The recent data breach of Hong Kong-based electronic toy manufacturer VTech Holdings Limited (“VTech” or the “Company”) is making headlines around the world for good reason: it exposed sensitive personal information of over 11 million parents and children users of VTech’s Learning Lodge app store, Kid Connect network, and PlanetVTech in 16 countries! VTech’s Learning Lodge website allows customers to download apps, games, e-books and other educational content to their VTech products, the Kid Connect network allows parents using a smartphone app to chat with their children using a VTech tablet, and PlanetVTech is an online gaming site. As of December 3rd, VTech has suspended all its Learning Lodge sites, the KidConnect network and thirteen other websites pending investigation. Continue Reading Happy Holidays: VTech data breach affects over 11 million parents and children worldwide

If your company has an online presence — or provides marketing or advertising services — you should be registered for the fifth webinar in our 2015 Wednesday Privacy Webinar series:  The Long Reach of COPPA.   Recall the recent FTC settlement agreement with Yelp — clearly a site not targeted at children — that cost the online review company $450,000.

 

Register online here – NY and CA CLE credit is available.

It’s Monday morning — do you know your privacy/security status?

Here are a few bits and bytes to start your week.

SEC to Registered Investment Advisers and Broker-Dealers:  It’s Your Turn to Pay Attention to Cybersecurity

The Division of Investment Management of the Securities & Exchange Commission (SEC) has weighed in on cybersecurity of registered investment companies (“funds”) and registered investment advisers (“advisers”) as an important issue because both funds and advisers increasingly use technology to conduct their business activities, and need to protect confidential and sensitive information related to these activities from third parties.  That information includes information concerning fund investors and advisory clients.   We’ve summarized key points from the recently-issued Guidance.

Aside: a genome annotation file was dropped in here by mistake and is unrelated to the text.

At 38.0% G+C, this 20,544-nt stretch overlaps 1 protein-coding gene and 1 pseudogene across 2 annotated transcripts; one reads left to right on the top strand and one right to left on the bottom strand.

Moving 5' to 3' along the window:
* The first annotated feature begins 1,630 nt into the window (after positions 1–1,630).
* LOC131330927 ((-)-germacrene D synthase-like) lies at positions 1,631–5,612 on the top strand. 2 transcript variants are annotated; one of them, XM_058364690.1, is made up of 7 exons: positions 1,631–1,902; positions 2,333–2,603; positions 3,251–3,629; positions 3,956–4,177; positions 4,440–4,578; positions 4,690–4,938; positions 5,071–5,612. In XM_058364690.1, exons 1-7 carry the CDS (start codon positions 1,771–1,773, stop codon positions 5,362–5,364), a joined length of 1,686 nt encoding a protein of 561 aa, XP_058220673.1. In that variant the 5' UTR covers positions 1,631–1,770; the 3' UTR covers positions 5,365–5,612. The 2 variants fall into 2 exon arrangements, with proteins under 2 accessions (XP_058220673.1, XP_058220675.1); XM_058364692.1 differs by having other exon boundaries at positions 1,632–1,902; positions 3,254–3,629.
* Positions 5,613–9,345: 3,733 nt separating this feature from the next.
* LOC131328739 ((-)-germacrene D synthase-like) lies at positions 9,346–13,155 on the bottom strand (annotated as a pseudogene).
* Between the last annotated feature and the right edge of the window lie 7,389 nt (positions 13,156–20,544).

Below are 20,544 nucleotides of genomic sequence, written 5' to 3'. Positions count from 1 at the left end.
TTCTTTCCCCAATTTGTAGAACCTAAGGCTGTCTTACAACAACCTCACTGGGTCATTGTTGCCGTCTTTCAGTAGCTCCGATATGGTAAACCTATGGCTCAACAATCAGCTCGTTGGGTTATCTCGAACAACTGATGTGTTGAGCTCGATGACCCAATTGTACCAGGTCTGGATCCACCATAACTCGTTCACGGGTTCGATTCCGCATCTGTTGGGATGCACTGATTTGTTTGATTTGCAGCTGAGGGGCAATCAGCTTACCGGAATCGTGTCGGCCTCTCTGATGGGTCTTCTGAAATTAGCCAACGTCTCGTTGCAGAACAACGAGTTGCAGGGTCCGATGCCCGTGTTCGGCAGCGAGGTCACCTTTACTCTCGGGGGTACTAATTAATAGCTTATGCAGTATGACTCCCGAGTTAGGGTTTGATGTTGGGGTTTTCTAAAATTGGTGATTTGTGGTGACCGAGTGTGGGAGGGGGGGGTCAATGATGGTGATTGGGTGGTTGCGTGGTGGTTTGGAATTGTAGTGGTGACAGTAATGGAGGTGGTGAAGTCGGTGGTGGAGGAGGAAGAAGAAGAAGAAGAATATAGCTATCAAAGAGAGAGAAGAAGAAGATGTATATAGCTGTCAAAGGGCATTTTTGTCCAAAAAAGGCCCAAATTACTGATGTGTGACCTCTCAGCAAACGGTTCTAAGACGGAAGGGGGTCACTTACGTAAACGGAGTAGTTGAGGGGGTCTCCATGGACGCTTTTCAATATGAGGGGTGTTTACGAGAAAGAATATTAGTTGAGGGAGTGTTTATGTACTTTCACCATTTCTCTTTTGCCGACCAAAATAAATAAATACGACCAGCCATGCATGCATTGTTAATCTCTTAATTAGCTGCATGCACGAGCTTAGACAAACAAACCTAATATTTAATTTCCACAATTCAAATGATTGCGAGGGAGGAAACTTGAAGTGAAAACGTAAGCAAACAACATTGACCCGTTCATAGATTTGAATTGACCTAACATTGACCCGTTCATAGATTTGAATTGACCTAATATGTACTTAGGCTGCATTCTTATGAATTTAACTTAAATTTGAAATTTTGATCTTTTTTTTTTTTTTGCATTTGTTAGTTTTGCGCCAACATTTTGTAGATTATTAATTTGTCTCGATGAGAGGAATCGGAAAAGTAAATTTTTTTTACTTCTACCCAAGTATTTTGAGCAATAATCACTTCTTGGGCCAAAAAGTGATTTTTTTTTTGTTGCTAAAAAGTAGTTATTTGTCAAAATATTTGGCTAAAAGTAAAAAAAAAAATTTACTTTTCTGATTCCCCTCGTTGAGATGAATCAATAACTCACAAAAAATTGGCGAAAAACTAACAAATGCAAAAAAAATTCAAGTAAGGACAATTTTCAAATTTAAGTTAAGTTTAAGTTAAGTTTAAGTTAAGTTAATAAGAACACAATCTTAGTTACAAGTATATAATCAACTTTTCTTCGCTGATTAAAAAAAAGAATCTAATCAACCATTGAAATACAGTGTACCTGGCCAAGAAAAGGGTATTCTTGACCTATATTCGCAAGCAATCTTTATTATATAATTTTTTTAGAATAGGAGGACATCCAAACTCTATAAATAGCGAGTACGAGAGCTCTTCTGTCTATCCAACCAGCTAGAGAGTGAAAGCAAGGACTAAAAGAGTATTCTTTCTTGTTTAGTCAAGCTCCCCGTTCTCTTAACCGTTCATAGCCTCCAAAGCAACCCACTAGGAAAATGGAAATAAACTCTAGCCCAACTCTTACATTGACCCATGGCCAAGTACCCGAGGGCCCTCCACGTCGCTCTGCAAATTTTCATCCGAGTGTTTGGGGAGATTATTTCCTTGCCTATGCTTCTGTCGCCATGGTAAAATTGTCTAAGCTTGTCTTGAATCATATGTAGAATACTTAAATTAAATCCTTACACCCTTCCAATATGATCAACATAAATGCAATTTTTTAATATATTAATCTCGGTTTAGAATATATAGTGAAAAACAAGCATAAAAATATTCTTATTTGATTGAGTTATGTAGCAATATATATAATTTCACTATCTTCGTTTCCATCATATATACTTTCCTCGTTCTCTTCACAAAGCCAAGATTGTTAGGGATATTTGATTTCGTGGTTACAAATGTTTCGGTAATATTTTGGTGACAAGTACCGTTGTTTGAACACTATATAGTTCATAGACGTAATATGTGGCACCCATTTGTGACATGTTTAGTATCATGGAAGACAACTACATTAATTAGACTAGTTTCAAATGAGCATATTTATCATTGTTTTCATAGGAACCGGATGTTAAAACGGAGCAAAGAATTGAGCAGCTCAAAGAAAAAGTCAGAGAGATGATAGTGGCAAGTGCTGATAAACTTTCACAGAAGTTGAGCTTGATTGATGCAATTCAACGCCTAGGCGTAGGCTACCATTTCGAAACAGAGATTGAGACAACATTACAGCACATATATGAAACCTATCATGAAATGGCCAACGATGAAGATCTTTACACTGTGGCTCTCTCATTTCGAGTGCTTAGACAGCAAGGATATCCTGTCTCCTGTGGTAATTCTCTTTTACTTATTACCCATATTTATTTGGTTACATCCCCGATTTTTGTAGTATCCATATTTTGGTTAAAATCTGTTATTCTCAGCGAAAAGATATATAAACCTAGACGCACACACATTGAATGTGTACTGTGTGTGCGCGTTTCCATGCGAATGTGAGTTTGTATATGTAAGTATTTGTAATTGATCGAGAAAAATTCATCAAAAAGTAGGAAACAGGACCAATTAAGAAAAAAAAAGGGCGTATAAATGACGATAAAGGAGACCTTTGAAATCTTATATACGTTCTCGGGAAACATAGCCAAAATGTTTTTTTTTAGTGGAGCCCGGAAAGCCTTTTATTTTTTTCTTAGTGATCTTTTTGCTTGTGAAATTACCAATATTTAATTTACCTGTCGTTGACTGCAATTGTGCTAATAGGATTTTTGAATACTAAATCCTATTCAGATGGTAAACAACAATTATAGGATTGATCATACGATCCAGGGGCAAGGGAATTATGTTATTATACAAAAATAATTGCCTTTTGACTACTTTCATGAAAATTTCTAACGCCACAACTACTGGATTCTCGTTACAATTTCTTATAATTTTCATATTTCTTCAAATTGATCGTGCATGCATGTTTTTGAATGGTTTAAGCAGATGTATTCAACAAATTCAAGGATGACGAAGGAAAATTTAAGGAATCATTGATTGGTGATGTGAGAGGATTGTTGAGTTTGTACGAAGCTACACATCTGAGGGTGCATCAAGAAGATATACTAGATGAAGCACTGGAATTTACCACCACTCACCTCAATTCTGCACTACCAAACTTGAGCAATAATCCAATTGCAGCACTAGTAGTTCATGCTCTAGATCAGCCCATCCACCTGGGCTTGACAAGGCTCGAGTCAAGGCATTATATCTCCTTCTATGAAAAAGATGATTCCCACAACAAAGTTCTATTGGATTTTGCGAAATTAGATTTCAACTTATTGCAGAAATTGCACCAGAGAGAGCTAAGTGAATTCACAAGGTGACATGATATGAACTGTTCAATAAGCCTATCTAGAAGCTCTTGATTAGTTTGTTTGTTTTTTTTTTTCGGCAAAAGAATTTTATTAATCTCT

The Guidance recommends a number of measures that funds and advisers may wish to consider in addressing cybersecurity risk, including:

  • Conduct a periodic assessment of:
    • the nature, sensitivity and location of information that the firm collects, processes and/or stores, and the technology systems it uses;
    • internal and external cybersecurity threats to and vulnerabilities of the firm’s information and technology systems;
    • security controls and processes currently in place; and
    • the impact should the information or technology systems become compromised;  and the effectiveness of the governance structure for the management of cybersecurity risk.
  • Create a strategy that is designed to prevent, detect and respond to cybersecurity threats, such a strategy could include:PrivacyMonday_Image1
    •  controlling access to:
      • various systems and data via management of user credentials;
      • authentication and authorization methods;
      • firewalls and/or perimeter defenses;
      • sensitive information and network resources;
      • network segregation;
      • system hardening; and
      • data encryption.
  • protecting against the loss or exfiltration of sensitive data by:
  • restricting the use of removable storage media; and
  • deploying software that monitors technology systems for:
    • unauthorized intrusions;
    • loss or exfiltration of sensitive data;  or
    • other unusual events.
  • data backup and retrieval; and
  • the development of an incident response plan
    • routine testing of strategies could also enhance the effectiveness of any strategy.
  • Implement the strategy through:
    • written policies and procedures; and
    • training that:
      • provides guidance to officers and employees concerning applicable threats and measures to prevent, detect and respond to such threats; and
      •  monitors compliance with cybersecurity policies and procedures.